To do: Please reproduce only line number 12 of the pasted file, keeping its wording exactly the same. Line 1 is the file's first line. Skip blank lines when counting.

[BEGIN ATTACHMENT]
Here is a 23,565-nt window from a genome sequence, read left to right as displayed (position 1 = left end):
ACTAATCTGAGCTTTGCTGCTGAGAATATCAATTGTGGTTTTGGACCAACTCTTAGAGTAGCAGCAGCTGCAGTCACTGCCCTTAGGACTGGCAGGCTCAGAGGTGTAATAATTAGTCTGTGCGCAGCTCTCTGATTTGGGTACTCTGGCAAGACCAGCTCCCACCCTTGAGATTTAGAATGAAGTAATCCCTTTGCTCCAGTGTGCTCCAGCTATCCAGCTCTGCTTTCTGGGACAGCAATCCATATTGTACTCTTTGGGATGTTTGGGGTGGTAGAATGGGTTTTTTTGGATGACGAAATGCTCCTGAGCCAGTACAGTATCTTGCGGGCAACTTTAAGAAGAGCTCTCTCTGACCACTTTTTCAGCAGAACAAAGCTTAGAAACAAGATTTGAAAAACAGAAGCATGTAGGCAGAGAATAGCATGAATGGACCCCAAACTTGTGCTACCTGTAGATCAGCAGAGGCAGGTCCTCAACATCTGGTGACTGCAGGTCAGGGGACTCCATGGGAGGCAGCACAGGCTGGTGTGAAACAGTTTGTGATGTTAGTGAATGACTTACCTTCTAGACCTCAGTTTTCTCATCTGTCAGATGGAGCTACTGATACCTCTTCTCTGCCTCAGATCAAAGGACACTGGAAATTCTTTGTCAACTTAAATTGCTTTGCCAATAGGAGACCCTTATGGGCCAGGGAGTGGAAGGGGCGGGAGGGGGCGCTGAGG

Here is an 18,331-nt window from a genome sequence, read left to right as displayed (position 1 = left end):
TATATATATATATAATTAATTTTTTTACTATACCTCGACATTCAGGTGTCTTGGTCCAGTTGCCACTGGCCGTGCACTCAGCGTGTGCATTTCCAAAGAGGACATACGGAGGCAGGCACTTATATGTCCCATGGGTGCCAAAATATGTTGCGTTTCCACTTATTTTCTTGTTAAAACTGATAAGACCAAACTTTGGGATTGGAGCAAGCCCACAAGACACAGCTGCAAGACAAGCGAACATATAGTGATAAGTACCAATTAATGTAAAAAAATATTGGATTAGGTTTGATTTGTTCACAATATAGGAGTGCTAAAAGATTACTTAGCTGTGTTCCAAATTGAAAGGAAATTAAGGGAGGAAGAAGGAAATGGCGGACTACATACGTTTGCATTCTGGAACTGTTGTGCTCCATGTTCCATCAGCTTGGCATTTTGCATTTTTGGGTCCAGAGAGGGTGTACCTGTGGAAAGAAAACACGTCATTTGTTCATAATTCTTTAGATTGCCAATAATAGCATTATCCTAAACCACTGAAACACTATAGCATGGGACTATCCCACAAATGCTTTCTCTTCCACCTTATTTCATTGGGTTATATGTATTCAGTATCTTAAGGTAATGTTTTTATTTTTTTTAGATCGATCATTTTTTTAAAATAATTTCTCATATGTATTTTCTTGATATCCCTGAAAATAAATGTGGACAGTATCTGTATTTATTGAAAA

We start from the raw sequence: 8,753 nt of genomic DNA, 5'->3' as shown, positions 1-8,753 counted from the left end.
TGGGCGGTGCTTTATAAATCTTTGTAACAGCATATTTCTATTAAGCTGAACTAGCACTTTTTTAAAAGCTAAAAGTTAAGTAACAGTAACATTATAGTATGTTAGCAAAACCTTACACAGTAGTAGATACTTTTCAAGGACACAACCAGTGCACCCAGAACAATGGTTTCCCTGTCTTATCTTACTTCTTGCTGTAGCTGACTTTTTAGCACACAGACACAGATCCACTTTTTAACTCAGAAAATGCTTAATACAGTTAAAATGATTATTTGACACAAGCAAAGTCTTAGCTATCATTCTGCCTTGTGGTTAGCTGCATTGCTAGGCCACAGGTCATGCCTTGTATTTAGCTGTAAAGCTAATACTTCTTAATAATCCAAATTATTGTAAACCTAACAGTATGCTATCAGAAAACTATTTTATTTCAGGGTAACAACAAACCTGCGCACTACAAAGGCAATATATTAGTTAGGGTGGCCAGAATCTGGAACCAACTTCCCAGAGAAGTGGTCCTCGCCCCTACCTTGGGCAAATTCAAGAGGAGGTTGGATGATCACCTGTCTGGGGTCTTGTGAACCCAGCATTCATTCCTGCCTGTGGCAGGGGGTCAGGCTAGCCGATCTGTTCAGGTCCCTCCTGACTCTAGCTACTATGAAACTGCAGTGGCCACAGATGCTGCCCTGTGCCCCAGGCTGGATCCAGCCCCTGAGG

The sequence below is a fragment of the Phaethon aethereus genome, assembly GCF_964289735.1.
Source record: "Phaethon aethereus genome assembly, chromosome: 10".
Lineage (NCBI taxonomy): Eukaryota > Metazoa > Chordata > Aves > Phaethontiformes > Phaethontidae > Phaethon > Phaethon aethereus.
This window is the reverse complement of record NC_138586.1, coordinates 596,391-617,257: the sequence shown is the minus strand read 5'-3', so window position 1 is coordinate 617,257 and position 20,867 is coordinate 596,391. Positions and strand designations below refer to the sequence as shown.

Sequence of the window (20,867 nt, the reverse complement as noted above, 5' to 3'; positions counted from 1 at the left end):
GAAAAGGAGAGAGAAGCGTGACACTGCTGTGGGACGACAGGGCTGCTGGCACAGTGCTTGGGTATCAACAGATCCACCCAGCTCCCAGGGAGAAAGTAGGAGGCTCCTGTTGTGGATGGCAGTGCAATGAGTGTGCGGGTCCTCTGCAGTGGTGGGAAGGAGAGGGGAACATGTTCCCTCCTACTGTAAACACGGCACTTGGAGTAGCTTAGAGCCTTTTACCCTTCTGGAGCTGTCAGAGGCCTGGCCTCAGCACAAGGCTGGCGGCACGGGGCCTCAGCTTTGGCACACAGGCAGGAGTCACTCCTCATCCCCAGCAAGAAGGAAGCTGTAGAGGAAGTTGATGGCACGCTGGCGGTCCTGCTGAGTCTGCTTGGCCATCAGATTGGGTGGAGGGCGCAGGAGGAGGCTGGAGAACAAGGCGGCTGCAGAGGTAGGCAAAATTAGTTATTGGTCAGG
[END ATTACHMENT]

GAAAAGGAGAGAGAAGCGTGACACTGCTGTGGGACGACAGGGCTGCTGGCACAGTGCTTGGGTATCAACAGATCCACCCAGCTCCCAGGGAGAAAGTAGGAGGCTCCTGTTGTGGATGGCAGTGCAATGAGTGTGCGGGTCCTCTGCAGTGGTGGGAAGGAGAGGGGAACATGTTCCCTCCTACTGTAAACACGGCACTTGGAGTAGCTTAGAGCCTTTTACCCTTCTGGAGCTGTCAGAGGCCTGGCCTCAGCACAAGGCTGGCGGCACGGGGCCTCAGCTTTGGCACACAGGCAGGAGTCACTCCTCATCCCCAGCAAGAAGGAAGCTGTAGAGGAAGTTGATGGCACGCTGGCGGTCCTGCTGAGTCTGCTTGGCCATCAGATTGGGTGGAGGGCGCAGGAGGAGGCTGGAGAACAAGGCGGCTGCAGAGGTAGGCAAAATTAGTTATTGGTCAGG